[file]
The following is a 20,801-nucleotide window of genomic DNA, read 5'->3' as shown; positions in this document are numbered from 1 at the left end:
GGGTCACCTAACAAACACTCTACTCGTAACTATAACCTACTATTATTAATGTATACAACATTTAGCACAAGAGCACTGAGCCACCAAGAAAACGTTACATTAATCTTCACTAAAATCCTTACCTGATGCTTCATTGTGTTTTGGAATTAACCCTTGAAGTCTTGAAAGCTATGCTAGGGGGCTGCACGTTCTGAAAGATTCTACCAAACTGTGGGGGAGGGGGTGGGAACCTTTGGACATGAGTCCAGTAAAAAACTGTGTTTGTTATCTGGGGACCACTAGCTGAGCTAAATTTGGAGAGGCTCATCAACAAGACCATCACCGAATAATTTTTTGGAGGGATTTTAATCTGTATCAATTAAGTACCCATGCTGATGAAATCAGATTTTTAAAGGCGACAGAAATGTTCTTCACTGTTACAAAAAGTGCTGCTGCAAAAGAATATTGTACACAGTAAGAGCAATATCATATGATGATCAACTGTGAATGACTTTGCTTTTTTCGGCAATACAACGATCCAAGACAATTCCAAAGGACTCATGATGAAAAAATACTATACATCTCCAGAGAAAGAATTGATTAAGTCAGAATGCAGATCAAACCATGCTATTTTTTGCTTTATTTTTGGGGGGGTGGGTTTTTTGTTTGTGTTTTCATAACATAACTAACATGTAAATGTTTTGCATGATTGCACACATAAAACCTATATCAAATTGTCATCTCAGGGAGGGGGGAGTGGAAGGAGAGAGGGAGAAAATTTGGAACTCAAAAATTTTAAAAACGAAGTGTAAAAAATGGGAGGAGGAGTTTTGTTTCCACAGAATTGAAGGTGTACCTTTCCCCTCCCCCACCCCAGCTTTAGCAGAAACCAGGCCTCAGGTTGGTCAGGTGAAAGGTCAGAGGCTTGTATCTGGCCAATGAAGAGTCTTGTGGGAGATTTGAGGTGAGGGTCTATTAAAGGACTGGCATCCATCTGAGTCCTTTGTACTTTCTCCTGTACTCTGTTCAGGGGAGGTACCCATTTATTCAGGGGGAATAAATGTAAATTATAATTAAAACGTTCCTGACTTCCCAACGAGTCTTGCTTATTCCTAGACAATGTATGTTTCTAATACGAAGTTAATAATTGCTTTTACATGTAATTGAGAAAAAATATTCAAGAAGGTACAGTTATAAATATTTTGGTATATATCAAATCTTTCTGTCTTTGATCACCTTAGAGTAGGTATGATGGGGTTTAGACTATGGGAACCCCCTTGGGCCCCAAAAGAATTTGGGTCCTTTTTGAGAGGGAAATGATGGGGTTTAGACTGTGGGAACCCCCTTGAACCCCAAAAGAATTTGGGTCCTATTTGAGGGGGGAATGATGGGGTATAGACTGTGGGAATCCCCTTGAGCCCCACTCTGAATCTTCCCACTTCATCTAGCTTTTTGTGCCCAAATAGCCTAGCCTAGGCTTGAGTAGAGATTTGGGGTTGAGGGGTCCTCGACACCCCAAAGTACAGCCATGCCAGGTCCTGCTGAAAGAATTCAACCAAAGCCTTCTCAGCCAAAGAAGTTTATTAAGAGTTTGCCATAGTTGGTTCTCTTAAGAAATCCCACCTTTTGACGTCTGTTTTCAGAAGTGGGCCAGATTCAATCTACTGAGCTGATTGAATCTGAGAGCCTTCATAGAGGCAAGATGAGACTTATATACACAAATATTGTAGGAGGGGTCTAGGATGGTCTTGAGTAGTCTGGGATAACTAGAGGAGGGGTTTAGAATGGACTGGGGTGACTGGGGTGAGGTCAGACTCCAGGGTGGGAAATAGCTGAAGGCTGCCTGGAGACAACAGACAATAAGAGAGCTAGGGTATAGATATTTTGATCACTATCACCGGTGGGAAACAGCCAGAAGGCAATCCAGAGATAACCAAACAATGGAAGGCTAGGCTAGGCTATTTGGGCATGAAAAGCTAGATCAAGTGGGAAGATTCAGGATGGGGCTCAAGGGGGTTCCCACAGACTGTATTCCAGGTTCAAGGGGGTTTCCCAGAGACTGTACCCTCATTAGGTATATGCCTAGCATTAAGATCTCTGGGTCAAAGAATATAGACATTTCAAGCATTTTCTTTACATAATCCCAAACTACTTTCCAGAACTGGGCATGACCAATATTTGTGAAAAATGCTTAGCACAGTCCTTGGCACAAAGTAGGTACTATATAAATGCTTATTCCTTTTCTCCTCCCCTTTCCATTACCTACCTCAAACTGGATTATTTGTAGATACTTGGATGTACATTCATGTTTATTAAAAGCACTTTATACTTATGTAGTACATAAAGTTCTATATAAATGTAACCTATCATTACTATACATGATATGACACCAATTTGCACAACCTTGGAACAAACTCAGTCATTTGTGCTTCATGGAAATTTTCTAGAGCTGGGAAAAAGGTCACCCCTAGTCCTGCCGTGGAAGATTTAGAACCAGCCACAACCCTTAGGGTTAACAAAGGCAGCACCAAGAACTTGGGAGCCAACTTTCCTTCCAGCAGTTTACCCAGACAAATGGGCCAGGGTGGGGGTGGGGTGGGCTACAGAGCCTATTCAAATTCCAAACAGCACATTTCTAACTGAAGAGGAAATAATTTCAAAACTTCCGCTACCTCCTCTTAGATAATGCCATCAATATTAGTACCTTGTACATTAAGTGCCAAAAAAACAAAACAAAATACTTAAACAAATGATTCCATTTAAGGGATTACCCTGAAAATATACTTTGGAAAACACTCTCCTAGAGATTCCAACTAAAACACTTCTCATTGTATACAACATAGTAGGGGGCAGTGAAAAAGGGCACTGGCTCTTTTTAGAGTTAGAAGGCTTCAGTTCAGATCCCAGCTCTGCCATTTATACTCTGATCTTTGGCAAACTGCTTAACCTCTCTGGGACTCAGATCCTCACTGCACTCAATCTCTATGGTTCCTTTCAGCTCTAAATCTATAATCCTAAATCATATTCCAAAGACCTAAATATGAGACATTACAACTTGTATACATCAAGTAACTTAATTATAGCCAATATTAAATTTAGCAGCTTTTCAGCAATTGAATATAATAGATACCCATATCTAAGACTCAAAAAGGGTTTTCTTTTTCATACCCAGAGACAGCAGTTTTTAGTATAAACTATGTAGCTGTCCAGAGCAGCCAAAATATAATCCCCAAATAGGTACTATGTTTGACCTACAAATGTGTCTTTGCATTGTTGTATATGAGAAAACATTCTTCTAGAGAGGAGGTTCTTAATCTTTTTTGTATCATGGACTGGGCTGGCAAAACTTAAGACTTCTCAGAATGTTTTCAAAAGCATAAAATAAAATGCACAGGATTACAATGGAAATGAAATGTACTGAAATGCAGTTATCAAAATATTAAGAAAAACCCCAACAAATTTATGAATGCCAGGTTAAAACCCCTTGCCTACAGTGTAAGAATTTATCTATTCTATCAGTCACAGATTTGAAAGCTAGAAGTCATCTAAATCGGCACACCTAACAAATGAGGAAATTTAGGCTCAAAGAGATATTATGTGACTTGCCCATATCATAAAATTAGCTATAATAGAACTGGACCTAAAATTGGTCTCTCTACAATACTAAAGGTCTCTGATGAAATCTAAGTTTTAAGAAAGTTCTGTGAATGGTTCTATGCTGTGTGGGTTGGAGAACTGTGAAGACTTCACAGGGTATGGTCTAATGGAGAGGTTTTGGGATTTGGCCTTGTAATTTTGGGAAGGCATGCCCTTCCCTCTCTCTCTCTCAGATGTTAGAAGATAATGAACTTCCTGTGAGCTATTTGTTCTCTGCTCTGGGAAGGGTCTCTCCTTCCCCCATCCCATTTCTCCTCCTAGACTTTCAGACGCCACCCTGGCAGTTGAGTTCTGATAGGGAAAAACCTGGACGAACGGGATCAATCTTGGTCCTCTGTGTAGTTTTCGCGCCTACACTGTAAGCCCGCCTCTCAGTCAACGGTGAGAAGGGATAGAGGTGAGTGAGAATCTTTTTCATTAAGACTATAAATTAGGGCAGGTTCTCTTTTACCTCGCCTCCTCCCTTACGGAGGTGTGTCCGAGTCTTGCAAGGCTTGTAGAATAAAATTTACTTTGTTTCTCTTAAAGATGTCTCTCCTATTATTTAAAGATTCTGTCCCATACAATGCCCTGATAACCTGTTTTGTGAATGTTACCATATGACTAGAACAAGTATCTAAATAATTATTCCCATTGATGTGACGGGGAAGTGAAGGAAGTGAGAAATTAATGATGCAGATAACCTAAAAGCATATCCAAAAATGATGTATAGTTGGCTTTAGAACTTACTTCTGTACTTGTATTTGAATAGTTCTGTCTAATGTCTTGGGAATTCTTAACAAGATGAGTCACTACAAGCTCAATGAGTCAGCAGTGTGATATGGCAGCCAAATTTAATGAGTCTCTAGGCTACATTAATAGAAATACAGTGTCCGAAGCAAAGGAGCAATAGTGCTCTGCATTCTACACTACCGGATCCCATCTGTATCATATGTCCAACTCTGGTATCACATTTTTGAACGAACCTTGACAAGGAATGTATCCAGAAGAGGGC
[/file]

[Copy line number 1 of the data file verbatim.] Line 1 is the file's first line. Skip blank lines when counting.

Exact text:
The following is a 20,801-nucleotide window of genomic DNA, read 5'->3' as shown; positions in this document are numbered from 1 at the left end: